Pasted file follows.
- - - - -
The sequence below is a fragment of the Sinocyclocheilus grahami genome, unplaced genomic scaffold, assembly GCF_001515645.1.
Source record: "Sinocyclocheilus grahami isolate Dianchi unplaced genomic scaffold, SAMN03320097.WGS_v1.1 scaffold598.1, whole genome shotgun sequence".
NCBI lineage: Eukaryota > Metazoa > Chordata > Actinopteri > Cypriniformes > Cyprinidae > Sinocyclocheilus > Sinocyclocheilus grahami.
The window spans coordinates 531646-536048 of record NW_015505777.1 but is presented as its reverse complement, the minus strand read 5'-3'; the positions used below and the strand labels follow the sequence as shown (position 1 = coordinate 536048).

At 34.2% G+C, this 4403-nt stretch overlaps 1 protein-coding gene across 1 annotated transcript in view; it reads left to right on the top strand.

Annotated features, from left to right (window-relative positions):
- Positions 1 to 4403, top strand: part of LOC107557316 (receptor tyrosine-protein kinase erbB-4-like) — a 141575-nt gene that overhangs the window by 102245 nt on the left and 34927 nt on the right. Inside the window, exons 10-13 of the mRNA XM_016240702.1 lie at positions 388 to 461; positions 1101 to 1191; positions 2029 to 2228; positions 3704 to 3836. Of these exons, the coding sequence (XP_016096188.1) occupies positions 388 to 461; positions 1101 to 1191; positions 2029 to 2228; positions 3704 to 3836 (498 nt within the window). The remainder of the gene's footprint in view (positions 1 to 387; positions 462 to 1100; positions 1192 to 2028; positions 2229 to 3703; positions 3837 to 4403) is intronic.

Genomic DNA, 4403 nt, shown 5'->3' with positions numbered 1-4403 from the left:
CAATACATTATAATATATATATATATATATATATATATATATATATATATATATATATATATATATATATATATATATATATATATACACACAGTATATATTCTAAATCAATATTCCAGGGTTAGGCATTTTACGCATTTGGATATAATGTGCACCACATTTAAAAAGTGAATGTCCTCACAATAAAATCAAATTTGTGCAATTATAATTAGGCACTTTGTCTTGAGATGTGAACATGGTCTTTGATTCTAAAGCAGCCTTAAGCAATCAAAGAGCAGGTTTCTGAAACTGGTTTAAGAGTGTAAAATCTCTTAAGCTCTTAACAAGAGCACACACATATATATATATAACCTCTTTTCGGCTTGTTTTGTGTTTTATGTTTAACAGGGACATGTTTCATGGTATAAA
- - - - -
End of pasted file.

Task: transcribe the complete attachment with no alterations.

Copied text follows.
The sequence below is a fragment of the Sinocyclocheilus grahami genome, unplaced genomic scaffold, assembly GCF_001515645.1.
Source record: "Sinocyclocheilus grahami isolate Dianchi unplaced genomic scaffold, SAMN03320097.WGS_v1.1 scaffold598.1, whole genome shotgun sequence".
NCBI lineage: Eukaryota > Metazoa > Chordata > Actinopteri > Cypriniformes > Cyprinidae > Sinocyclocheilus > Sinocyclocheilus grahami.
The window spans coordinates 531646-536048 of record NW_015505777.1 but is presented as its reverse complement, the minus strand read 5'-3'; the positions used below and the strand labels follow the sequence as shown (position 1 = coordinate 536048).

At 34.2% G+C, this 4403-nt stretch overlaps 1 protein-coding gene across 1 annotated transcript in view; it reads left to right on the top strand.

Annotated features, from left to right (window-relative positions):
- Positions 1 to 4403, top strand: part of LOC107557316 (receptor tyrosine-protein kinase erbB-4-like) — a 141575-nt gene that overhangs the window by 102245 nt on the left and 34927 nt on the right. Inside the window, exons 10-13 of the mRNA XM_016240702.1 lie at positions 388 to 461; positions 1101 to 1191; positions 2029 to 2228; positions 3704 to 3836. Of these exons, the coding sequence (XP_016096188.1) occupies positions 388 to 461; positions 1101 to 1191; positions 2029 to 2228; positions 3704 to 3836 (498 nt within the window). The remainder of the gene's footprint in view (positions 1 to 387; positions 462 to 1100; positions 1192 to 2028; positions 2229 to 3703; positions 3837 to 4403) is intronic.

Genomic DNA, 4403 nt, shown 5'->3' with positions numbered 1-4403 from the left:
CAATACATTATAATATATATATATATATATATATATATATATATATATATATATATATATATATATATATATATATATATATATATACACACAGTATATATTCTAAATCAATATTCCAGGGTTAGGCATTTTACGCATTTGGATATAATGTGCACCACATTTAAAAAGTGAATGTCCTCACAATAAAATCAAATTTGTGCAATTATAATTAGGCACTTTGTCTTGAGATGTGAACATGGTCTTTGATTCTAAAGCAGCCTTAAGCAATCAAAGAGCAGGTTTCTGAAACTGGTTTAAGAGTGTAAAATCTCTTAAGCTCTTAACAAGAGCACACACATATATATATATAACCTCTTTTCGGCTTGTTTTGTGTTTTATGTTTAACAGGGACATGTTTCATGGTATAAA